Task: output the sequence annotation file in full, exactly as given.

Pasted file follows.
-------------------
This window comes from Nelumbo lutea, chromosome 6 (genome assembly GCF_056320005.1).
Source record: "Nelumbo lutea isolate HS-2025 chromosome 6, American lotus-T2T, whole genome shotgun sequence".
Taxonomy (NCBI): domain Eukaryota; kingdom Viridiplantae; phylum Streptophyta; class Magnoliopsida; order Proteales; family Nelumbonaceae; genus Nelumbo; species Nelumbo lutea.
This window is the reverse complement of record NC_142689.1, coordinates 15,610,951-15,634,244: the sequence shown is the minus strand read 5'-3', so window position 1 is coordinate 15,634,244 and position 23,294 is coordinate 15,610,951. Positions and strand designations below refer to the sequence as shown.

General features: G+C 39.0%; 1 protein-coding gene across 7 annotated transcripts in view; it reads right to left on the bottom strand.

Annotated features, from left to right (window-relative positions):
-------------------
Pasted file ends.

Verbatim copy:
This window comes from Nelumbo lutea, chromosome 6 (genome assembly GCF_056320005.1).
Source record: "Nelumbo lutea isolate HS-2025 chromosome 6, American lotus-T2T, whole genome shotgun sequence".
Taxonomy (NCBI): domain Eukaryota; kingdom Viridiplantae; phylum Streptophyta; class Magnoliopsida; order Proteales; family Nelumbonaceae; genus Nelumbo; species Nelumbo lutea.
This window is the reverse complement of record NC_142689.1, coordinates 15,610,951-15,634,244: the sequence shown is the minus strand read 5'-3', so window position 1 is coordinate 15,634,244 and position 23,294 is coordinate 15,610,951. Positions and strand designations below refer to the sequence as shown.

General features: G+C 39.0%; 1 protein-coding gene across 7 annotated transcripts in view; it reads right to left on the bottom strand.

Annotated features, from left to right (window-relative positions):